March 11th, 2015

Richard Thompson & Zachary Richard

 

This week on American Routes, we'll talk to folk rocker songwriter and guitarist Richard Thompson. An advocate for British lyric and music tradition in new settings with refashioned traditional songs and stories, Thompson evolved from playing in the seminal folk-rock band, Fairport Convention, to his present day role as an in-demand guitarist and songwriter. Then we'll visit with accordion-man Zachary Richard about growing up in French-speaking south Louisiana but needing to go to France and Quebec to realize the significance of the Cajun culture into which he was born.

 

March 18th, 2015

Soul Sisters

 

We talk to three soul singers from the formative era of the mid-1950s through Motown of the late '60s, and an all-female New Orleans brass band. Justine "Baby" Washington talks about growing up in Harlem and her hits such as "That's How Heartaches Are Made." Maxine Brown started as teenager in NYC singing with gospel groups. By 1960, she penned the hit, "All in My Mind," and would later have hits with "Oh No Not My Baby" and a duet with Chuck Jackson on "Something You Got." Chris Clark is a rare white soul singer who recorded for Detroit's Motown Records. Finally, the Original Pinettes Brass Band is a young, ten-member, all-women's New Orleans jazz band who have received major recognition in a field dominated by men.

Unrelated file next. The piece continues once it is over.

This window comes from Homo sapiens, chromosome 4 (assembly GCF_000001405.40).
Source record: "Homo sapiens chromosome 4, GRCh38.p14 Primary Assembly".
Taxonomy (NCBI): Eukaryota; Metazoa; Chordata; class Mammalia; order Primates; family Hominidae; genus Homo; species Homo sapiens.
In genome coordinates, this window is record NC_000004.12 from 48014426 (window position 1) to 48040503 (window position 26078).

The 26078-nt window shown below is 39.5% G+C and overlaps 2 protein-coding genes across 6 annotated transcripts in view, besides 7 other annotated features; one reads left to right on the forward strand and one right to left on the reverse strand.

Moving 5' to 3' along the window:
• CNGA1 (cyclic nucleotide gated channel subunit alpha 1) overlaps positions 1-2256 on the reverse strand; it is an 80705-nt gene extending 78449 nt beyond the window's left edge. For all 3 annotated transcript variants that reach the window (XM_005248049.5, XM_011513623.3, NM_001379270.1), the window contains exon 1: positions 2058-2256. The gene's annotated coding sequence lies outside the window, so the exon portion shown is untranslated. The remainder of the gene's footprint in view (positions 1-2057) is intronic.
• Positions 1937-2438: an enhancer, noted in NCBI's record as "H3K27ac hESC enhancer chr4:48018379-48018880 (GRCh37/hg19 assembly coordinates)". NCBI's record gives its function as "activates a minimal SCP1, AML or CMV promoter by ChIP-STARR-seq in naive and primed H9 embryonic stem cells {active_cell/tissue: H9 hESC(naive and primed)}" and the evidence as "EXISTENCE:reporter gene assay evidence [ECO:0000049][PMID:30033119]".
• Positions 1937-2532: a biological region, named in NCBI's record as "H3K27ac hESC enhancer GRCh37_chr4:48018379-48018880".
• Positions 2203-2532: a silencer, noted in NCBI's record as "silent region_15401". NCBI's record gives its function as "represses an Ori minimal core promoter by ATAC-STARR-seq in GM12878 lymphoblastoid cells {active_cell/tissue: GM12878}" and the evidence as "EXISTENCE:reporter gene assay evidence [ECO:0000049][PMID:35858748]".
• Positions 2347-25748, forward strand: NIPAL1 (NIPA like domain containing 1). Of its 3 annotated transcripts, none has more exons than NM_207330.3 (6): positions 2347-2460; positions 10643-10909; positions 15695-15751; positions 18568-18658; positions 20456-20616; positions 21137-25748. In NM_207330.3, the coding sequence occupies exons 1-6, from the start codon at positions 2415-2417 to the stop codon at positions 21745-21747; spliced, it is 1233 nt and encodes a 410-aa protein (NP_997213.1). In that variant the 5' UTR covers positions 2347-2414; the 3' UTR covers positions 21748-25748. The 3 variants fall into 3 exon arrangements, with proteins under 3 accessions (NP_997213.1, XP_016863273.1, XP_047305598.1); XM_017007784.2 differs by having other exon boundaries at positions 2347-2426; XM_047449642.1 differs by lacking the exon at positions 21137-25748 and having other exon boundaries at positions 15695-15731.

March 25th, 2015

Men of Steel and Soul: The Campbell Brothers and Walter "Wolfman" Washington

 

We're bringing the blues from the clubs to the church this week on American Routes. The Campbell Brothers, from Rochester, NY, are masters of sacred steel. With both pedal and lap steel guitars, they summon the spirit in voice and sound. We'll talk about growing up in the church and playing gospel blues on the guitar. Then, New Orleans bluesman Walter "Wolfman" Washington stops by the American Routes studio for a conversation about his life in the music and in the clubs around town.